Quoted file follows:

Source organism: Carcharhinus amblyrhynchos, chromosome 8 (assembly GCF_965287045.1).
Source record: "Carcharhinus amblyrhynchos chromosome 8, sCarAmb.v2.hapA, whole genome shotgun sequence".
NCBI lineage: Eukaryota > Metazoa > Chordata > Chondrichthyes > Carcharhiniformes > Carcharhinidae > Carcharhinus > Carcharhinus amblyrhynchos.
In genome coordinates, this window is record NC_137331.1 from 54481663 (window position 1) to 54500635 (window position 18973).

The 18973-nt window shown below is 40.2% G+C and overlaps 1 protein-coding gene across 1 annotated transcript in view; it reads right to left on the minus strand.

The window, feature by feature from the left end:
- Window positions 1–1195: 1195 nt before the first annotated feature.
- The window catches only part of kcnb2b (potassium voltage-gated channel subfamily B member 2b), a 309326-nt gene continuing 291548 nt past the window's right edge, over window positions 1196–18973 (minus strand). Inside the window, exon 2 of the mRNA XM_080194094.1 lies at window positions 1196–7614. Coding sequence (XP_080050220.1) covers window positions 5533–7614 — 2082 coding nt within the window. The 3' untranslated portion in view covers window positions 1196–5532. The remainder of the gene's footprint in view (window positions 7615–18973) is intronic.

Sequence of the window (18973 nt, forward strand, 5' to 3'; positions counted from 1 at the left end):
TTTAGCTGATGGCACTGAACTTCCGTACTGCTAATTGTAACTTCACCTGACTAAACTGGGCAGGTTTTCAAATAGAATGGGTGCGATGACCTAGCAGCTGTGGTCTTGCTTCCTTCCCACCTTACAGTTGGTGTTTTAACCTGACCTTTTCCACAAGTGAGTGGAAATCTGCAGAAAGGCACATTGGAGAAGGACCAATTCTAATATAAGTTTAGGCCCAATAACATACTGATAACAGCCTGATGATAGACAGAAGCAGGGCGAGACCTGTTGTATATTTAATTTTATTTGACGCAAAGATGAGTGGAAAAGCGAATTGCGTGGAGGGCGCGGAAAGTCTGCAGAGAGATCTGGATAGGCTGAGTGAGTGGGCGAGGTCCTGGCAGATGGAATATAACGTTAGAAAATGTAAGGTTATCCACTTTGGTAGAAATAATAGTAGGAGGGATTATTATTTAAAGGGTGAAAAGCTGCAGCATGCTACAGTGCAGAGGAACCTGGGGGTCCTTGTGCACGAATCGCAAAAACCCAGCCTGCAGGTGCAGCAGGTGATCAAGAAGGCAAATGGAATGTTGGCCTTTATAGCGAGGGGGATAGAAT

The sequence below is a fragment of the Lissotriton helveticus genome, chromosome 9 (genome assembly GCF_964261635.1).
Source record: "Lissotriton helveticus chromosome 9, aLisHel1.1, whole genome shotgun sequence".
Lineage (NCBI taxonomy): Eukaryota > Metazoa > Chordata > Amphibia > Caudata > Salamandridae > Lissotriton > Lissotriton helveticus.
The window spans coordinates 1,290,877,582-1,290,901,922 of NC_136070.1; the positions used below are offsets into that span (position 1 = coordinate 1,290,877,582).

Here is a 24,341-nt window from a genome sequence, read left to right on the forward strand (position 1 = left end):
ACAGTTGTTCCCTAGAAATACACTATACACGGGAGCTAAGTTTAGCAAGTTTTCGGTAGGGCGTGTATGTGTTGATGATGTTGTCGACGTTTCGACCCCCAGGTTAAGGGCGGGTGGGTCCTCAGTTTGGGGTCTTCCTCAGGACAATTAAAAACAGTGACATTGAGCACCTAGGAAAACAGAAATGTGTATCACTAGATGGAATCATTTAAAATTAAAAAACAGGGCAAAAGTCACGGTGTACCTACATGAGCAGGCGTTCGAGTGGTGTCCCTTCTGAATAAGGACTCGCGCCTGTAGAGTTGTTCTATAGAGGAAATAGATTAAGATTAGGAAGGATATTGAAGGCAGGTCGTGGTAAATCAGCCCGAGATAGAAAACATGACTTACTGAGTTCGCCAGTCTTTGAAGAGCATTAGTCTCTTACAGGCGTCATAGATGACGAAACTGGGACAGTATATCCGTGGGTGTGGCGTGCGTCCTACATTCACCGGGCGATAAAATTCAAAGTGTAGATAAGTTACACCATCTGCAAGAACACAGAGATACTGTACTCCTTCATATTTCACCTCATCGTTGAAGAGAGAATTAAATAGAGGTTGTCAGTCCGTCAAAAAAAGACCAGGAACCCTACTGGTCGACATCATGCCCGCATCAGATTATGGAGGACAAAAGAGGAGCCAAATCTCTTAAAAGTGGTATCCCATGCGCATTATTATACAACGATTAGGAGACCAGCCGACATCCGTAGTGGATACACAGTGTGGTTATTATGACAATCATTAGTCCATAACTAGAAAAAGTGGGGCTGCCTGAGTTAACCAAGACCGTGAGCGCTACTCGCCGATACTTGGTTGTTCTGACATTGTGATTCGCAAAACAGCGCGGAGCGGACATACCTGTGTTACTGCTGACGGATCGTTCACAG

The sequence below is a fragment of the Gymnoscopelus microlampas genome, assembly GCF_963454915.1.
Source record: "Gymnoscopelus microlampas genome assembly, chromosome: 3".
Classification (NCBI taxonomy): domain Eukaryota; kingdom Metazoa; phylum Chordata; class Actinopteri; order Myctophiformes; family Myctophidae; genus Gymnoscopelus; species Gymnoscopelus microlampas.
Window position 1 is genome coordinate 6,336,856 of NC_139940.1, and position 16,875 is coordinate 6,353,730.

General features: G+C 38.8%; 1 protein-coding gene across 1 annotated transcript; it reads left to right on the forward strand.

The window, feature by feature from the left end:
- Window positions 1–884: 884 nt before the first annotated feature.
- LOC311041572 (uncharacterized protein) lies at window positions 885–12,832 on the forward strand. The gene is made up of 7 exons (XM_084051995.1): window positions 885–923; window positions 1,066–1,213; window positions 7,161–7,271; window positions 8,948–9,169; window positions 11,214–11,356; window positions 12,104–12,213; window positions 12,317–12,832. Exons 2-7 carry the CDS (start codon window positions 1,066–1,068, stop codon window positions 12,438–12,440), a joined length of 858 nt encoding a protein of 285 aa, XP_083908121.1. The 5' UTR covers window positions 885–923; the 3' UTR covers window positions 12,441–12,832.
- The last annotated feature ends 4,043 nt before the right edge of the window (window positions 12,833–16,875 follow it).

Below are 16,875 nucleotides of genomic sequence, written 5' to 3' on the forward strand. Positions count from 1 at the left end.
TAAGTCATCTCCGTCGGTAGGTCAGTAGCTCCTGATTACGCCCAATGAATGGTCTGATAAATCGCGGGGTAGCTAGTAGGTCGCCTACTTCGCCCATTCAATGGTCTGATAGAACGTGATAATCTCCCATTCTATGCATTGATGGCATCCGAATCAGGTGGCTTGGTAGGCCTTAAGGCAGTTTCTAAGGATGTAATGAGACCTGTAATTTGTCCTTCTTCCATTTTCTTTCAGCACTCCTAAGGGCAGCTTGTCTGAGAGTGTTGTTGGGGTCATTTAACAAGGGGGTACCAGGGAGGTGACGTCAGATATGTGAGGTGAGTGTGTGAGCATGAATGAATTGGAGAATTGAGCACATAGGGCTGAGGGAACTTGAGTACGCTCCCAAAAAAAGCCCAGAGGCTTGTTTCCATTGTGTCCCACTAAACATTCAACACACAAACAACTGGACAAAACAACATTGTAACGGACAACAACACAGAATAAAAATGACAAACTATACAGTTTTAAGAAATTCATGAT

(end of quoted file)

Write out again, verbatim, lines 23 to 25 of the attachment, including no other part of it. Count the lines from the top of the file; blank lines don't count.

- Window positions 1–884: 884 nt before the first annotated feature.
- LOC311041572 (uncharacterized protein) lies at window positions 885–12,832 on the forward strand. The gene is made up of 7 exons (XM_084051995.1): window positions 885–923; window positions 1,066–1,213; window positions 7,161–7,271; window positions 8,948–9,169; window positions 11,214–11,356; window positions 12,104–12,213; window positions 12,317–12,832. Exons 2-7 carry the CDS (start codon window positions 1,066–1,068, stop codon window positions 12,438–12,440), a joined length of 858 nt encoding a protein of 285 aa, XP_083908121.1. The 5' UTR covers window positions 885–923; the 3' UTR covers window positions 12,441–12,832.
- The last annotated feature ends 4,043 nt before the right edge of the window (window positions 12,833–16,875 follow it).